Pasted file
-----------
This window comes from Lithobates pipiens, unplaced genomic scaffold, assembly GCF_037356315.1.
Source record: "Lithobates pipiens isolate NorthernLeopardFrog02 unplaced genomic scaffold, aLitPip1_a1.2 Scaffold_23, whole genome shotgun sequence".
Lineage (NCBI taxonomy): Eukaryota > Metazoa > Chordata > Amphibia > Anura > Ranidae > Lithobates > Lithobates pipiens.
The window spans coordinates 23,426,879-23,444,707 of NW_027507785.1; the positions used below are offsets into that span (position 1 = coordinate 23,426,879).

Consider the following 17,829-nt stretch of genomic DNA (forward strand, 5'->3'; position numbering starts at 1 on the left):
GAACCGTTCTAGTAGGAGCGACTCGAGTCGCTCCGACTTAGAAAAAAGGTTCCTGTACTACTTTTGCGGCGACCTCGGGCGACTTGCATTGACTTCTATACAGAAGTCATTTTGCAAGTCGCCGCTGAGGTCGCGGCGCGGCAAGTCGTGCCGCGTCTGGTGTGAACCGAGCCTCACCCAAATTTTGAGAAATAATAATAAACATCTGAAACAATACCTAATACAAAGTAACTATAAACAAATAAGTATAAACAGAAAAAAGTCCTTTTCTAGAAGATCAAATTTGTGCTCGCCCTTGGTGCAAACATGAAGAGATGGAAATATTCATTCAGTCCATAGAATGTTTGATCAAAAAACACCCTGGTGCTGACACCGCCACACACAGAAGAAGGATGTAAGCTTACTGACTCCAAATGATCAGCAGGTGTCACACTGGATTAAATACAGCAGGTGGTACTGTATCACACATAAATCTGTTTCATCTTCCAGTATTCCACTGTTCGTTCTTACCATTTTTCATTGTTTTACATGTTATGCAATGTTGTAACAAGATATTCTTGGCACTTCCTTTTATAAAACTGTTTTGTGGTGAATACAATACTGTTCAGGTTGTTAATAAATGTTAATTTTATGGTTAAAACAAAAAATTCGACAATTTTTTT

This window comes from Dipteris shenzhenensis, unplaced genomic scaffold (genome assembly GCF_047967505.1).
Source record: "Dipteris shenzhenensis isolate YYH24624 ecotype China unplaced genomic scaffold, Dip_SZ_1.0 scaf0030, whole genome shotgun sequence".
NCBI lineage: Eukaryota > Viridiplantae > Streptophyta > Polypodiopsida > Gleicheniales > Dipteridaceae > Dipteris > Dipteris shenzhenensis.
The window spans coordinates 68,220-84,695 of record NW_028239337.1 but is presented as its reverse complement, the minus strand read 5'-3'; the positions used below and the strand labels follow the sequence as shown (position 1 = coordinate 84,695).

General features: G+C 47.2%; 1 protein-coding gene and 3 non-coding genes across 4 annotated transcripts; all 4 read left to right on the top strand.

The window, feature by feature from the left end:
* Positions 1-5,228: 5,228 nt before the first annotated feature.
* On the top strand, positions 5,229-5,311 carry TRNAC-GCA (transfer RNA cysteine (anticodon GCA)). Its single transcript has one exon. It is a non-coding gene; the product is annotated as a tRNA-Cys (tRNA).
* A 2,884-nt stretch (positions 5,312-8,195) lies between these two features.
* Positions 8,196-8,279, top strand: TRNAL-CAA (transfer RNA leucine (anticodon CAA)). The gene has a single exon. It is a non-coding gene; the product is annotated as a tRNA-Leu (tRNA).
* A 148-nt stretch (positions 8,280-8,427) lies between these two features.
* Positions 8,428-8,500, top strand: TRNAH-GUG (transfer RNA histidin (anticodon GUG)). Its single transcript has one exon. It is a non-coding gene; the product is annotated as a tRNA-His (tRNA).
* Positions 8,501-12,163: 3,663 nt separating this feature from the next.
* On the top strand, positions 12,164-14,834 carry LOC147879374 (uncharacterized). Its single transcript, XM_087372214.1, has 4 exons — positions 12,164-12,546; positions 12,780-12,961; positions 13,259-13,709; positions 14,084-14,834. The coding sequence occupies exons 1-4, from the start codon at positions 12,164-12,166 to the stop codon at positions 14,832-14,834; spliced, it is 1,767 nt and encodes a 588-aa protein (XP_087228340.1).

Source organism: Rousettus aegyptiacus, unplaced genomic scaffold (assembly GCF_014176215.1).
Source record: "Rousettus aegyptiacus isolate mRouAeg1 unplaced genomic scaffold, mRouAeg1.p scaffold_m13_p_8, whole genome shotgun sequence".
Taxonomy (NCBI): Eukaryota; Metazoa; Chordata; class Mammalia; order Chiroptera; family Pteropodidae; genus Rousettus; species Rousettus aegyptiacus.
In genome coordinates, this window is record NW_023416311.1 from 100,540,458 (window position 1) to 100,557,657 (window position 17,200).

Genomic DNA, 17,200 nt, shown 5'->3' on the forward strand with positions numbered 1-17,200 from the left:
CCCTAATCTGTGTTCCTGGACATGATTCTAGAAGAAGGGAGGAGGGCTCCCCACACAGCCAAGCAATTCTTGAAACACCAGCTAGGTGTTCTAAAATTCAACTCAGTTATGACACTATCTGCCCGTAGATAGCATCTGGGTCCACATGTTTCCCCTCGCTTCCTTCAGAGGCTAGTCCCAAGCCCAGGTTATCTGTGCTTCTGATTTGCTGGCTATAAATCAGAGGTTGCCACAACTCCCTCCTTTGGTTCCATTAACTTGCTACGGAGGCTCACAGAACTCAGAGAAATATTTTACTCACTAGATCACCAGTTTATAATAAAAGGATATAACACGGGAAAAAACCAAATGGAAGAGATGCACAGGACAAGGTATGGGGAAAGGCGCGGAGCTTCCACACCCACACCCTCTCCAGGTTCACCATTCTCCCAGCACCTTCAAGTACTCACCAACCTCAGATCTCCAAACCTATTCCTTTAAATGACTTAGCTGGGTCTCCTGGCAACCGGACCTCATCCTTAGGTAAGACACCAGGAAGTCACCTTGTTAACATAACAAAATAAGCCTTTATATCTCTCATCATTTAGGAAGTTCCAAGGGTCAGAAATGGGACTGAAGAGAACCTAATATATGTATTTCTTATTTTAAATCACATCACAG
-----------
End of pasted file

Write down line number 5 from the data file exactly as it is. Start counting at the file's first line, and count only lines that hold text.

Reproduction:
Consider the following 17,829-nt stretch of genomic DNA (forward strand, 5'->3'; position numbering starts at 1 on the left):